It was 70 years ago when Congress formally adopted the Pledge of Allegiance. Since then, the Pledge has become one of our institutions that have touched us in so many ways: standing up with one’s hand over one’s heart at school, a scout meeting, or maybe at the graveyard ceremony of a beloved veteran.
For me, the Pledge will always be associated with a day I picked up my 2-year-old at his play school. On the way we passed a big flag flapping in the breeze. From the back seat came the solemn “I pledge allegiance to the flag of the United States of America, and to the Republic for which it stands, one nation under God, invisible (sic), with liberty and justice for all.”
Although we think of the Pledge as one of the least political of our institutions, from the beginning, there has been a clear, though changing, political purpose.
Francis Bellamy, a Baptist minister who had lost his church for his socialist leanings, devised the core for the Pledge. The Pledge was to coincide with the Columbian Exposition of 1893 that celebrated the 400th anniversary of Columbus’ landing in the New World.
To prepare its introduction into school-day Columbus Day celebrations, he published it in a leading children’s magazine. It read simply “I pledge allegiance to my Flag and the Republic for which it stands, one nation, with liberty and justice for all.”
Bellamy’s purpose was twofold. First, he wanted to recover some of the patriotism of the Civil War era. Second, and most importantly, he wanted to provide a patriotic emblem to schoolchildren, particularly those immigrant children who might have mixed national allegiances.
The United States, especially those states in the Northeast, saw hundreds of thousands of immigrants entering the country, many of them eastern and southern European. Moreover, their religion was Catholic or, more alarmingly, Jewish and perceived as permanently foreign.
Bellamy hoped that the Pledge could serve as a unifying force among the various groups. Interestingly, he wished to include “equality” in the pledge but reluctantly decided that would be disliked in the segregated South.
The fears of divided loyalties reappeared in 1923 when the National Flag Conference called for the words “my flag” in Bellamy’s original version to become “the Flag of the United States.” In this and prior developments, you can see the emphasis upon the Americanization of immigrant children.
The addition of “under God” in 1954 was the most controversial of the legal tests directed at the Pledge. Groups such as the Jehovah’s Witnesses protested at what they perceived as idolatry of the flag. Atheists and others consider “under God” to break the Bill of Rights’ commitment to the separation of church and state. In 2005, a bill introduced in Congress would have taken away the courts’ right to decide on all cases involving the Pledge.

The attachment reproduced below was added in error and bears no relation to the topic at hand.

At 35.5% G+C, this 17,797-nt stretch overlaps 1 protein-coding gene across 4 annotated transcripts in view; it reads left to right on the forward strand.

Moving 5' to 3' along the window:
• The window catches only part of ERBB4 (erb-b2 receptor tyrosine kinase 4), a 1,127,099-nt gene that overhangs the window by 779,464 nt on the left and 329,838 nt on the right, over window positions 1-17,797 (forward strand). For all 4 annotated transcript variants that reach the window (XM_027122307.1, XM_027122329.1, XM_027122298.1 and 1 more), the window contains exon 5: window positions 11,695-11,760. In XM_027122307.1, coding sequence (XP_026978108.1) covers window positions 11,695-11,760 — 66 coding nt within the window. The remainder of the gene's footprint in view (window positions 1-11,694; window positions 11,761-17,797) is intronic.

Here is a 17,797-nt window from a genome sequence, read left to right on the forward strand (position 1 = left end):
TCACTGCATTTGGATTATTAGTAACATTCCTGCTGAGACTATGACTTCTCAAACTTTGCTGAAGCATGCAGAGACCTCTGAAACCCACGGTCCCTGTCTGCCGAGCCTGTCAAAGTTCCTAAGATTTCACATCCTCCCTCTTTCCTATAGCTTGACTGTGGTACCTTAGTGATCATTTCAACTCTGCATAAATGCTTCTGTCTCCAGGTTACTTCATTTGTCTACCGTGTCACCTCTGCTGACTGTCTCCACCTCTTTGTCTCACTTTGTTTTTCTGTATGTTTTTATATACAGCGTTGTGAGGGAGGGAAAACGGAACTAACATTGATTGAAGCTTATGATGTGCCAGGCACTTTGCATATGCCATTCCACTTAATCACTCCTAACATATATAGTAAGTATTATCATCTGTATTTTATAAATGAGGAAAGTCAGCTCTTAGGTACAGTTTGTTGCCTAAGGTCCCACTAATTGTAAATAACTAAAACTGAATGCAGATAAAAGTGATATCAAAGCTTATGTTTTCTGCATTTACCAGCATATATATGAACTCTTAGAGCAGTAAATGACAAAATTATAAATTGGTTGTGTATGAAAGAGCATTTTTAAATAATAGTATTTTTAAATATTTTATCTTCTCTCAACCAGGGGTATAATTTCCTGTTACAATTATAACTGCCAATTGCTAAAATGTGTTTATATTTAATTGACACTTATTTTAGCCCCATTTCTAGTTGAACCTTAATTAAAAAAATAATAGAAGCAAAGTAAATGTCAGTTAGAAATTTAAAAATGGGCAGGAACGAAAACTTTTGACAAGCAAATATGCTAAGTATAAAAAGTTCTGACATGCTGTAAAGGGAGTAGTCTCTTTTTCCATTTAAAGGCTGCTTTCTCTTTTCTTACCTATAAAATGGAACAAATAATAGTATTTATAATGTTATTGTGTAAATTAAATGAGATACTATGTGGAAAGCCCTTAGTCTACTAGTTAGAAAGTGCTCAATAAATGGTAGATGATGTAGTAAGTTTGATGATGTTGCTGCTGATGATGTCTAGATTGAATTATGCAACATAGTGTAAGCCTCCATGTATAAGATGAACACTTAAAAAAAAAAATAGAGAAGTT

The Pledge of Allegiance is thus our pledges of allegiance. It has always symbolized, as Bellamy intended, the union of a nation of different nationalities, religions and regions into one strong and cohesive whole. It stood for the vision of Bellamy’s hero, Abraham Lincoln, of one nation indivisible with liberty and justice for all.
But, as time has passed and we face continuing crises, we have defined the nation in increasingly narrow political terms and have used the Pledge to symbolize these political views. Today, there are two movements from the right and left to amend the Pledge: the first, which ends “liberty and justice for all, born and unborn”; and the other, which inserts Bellamy’s original “equality, liberty and justice for all.”
Still, for me the Pledge will always be about promises to our nation and our nation to us.
It will always be the proud look of my firstborn when I pulled off the road after his impromptu recitation of the Pledge. His teacher later told me that he, the youngest at the play school, was transfixed with the older kids reciting the Pledge every morning. For my son the Pledge had come to resemble everything that was older and great, everything he aspired to do, everything that he hoped to become.
If our nation can live up to Bellamy and Lincoln’s vision of a nation with liberty and justice for all, then my son’s view is certainly appropriate. It would be good if more of us nowadays shared that view.
Mark Smith is a professor of American studies at The University of Texas at Austin.
A version of this op-ed appeared in the Philadelphia Inquirer, Dallas Morning News, Houston Chronicle, Amarillo Globe News, Austin American Statesman and the Treasure Coast Palm.
To view more op-eds from Texas Perspectives, click here.
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